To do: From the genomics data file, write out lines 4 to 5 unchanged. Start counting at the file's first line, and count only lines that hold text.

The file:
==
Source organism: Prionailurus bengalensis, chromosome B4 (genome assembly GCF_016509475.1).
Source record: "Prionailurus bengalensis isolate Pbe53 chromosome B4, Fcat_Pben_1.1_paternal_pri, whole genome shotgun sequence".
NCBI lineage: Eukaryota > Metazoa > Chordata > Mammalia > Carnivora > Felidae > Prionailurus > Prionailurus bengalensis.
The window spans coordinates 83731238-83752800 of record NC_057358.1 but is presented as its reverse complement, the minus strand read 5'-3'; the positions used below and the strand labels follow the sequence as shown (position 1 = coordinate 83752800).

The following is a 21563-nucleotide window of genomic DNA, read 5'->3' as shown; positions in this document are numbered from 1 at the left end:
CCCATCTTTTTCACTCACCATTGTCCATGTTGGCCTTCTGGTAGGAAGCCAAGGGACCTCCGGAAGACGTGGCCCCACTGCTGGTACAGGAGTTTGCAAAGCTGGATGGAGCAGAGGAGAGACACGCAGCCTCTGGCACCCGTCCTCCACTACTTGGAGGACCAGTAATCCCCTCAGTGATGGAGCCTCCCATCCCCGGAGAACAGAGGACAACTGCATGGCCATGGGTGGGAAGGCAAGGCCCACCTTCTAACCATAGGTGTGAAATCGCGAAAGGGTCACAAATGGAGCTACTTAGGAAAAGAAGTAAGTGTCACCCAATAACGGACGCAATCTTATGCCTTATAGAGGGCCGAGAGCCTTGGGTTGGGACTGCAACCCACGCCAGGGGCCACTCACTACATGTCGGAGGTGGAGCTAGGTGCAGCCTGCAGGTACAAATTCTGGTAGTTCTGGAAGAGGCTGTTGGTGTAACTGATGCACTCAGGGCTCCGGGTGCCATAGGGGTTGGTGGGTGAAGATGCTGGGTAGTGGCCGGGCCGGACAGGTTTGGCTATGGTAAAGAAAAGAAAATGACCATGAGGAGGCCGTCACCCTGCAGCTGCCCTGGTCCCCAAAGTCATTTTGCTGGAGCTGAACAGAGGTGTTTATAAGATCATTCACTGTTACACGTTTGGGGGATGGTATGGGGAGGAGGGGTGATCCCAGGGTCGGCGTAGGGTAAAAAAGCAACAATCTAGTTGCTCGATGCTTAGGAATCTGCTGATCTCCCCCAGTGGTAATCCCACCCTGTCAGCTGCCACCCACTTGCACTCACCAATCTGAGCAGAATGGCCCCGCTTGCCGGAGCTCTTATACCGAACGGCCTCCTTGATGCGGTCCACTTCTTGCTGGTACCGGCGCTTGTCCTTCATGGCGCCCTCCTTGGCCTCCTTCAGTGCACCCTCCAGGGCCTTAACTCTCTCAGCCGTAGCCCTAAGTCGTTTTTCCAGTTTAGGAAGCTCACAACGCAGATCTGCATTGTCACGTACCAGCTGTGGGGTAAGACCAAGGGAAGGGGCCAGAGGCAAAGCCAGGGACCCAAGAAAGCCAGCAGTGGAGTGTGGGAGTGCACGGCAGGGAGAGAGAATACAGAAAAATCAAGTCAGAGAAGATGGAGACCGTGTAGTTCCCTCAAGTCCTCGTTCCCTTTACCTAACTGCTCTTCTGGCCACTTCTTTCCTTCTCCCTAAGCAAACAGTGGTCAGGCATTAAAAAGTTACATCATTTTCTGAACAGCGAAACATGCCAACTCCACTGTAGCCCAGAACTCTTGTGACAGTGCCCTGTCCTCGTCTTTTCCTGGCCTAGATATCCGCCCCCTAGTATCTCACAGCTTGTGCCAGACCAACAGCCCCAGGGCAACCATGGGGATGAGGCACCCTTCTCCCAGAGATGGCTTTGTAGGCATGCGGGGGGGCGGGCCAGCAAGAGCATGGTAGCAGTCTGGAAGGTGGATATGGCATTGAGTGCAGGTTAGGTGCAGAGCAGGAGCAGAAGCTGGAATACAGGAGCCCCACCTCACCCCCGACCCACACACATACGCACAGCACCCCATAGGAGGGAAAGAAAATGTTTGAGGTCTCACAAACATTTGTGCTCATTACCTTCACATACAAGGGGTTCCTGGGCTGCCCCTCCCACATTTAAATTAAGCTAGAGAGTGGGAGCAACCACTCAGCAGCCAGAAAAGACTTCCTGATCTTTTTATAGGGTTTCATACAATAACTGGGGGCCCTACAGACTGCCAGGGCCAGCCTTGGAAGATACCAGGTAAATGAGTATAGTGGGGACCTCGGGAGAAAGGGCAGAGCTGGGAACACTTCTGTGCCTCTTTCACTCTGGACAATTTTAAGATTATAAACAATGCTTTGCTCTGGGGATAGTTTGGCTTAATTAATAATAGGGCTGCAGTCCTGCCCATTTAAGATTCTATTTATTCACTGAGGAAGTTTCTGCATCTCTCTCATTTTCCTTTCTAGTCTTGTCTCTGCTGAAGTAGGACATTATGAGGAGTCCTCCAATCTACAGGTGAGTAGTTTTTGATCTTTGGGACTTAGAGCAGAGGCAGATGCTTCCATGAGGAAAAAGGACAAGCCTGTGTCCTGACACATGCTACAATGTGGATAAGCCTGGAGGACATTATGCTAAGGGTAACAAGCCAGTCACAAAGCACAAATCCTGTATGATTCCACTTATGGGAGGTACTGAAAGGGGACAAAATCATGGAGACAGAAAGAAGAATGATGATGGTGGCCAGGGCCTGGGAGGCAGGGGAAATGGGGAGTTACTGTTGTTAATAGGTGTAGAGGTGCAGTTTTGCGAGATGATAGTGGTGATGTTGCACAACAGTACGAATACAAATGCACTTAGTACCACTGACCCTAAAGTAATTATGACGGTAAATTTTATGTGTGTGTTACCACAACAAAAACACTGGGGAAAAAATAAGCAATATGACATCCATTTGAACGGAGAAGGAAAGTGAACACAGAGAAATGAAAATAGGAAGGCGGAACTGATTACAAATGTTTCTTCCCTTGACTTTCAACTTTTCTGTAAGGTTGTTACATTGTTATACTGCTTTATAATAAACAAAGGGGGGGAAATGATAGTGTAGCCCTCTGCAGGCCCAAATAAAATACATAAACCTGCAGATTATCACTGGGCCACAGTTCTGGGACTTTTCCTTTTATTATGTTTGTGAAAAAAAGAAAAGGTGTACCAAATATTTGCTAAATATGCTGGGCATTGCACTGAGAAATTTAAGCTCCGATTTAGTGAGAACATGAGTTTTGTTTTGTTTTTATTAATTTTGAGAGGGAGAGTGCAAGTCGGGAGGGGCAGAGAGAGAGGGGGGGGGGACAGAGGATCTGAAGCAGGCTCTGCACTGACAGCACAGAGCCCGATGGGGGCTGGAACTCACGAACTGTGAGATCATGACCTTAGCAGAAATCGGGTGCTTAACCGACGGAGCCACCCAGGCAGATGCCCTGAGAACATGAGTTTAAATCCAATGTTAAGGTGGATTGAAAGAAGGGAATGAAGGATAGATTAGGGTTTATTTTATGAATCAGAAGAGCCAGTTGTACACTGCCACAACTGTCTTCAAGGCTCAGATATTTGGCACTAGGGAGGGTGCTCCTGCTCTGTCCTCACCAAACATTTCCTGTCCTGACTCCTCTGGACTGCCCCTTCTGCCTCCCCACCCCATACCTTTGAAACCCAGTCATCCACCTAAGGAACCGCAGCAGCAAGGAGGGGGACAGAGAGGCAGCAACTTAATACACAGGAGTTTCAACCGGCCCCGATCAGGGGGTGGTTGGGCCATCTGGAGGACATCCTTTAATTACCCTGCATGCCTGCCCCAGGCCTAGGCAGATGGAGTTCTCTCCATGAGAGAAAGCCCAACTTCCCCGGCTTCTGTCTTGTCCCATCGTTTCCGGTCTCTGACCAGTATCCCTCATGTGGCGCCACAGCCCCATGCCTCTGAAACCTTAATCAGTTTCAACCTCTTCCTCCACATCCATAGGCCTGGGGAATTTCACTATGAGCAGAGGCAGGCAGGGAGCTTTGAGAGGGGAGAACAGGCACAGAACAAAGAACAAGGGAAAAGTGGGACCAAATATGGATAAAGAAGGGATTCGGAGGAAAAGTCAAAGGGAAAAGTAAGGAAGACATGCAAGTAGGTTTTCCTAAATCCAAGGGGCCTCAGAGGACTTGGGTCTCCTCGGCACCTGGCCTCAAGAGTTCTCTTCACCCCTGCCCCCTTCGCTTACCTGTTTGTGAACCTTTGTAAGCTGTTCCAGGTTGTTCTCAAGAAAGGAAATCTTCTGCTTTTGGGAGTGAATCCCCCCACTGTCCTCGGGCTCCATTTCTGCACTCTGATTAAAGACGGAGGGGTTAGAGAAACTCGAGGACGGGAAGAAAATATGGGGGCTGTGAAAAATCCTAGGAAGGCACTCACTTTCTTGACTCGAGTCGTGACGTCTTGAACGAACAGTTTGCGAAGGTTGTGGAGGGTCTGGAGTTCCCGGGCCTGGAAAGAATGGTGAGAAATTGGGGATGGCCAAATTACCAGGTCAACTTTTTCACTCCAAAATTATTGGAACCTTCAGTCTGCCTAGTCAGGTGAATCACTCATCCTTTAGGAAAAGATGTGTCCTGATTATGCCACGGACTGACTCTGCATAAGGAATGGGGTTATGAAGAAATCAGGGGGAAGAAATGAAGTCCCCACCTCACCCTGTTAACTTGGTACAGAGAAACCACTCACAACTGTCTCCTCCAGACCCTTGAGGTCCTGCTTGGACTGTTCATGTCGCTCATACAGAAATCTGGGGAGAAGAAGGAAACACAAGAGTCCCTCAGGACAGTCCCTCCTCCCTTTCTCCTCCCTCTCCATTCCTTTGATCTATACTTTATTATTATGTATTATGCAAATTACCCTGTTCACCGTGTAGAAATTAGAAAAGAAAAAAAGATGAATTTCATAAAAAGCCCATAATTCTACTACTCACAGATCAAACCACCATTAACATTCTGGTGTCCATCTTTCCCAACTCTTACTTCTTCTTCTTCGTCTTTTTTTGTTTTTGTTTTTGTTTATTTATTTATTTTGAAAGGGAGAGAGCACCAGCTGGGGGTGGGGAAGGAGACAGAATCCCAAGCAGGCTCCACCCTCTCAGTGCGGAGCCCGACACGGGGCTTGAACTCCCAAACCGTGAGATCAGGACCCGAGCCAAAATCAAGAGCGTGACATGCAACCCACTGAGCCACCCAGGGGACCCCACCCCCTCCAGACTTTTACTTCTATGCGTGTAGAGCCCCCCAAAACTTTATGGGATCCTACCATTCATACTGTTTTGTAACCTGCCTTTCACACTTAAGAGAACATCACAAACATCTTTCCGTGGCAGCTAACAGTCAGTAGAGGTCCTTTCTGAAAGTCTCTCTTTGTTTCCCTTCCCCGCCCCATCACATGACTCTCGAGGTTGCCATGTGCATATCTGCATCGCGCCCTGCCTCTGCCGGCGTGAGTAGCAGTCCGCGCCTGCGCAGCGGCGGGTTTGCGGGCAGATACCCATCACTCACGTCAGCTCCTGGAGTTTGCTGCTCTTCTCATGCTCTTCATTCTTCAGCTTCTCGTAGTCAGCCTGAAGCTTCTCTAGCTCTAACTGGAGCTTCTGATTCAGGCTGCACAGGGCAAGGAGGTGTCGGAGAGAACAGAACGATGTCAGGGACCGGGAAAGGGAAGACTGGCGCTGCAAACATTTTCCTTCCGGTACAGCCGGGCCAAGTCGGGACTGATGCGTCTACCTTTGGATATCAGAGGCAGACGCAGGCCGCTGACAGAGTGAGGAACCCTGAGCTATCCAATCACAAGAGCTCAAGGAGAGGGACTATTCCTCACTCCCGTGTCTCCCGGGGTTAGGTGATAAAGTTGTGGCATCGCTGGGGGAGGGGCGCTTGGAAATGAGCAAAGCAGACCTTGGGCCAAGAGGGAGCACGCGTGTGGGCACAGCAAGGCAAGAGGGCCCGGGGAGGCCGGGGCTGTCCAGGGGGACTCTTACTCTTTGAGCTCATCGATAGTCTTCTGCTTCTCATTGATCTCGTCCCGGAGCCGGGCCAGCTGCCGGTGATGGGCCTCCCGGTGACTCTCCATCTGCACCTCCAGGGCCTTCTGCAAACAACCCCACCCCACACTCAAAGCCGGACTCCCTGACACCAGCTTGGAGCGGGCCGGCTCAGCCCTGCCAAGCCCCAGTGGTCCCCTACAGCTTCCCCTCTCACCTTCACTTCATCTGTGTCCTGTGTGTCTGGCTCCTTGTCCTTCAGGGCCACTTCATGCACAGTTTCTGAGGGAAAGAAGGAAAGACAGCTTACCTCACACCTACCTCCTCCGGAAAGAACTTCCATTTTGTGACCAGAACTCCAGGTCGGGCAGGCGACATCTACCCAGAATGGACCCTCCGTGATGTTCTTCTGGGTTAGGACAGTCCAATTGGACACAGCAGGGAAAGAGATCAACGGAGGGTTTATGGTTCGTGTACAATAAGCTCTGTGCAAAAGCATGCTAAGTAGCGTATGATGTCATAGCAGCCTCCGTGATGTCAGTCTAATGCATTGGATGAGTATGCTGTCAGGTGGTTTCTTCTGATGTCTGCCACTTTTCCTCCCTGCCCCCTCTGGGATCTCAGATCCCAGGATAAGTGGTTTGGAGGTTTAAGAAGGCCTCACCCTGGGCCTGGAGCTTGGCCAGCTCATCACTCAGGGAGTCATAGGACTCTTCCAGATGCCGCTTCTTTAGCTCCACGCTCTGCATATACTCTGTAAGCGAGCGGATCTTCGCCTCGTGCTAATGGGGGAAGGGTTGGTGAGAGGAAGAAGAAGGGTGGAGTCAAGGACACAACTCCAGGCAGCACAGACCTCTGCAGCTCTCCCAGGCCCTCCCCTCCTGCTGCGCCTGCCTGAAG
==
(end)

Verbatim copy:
The window spans coordinates 83731238-83752800 of record NC_057358.1 but is presented as its reverse complement, the minus strand read 5'-3'; the positions used below and the strand labels follow the sequence as shown (position 1 = coordinate 83752800).

The following is a 21563-nucleotide window of genomic DNA, read 5'->3' as shown; positions in this document are numbered from 1 at the left end: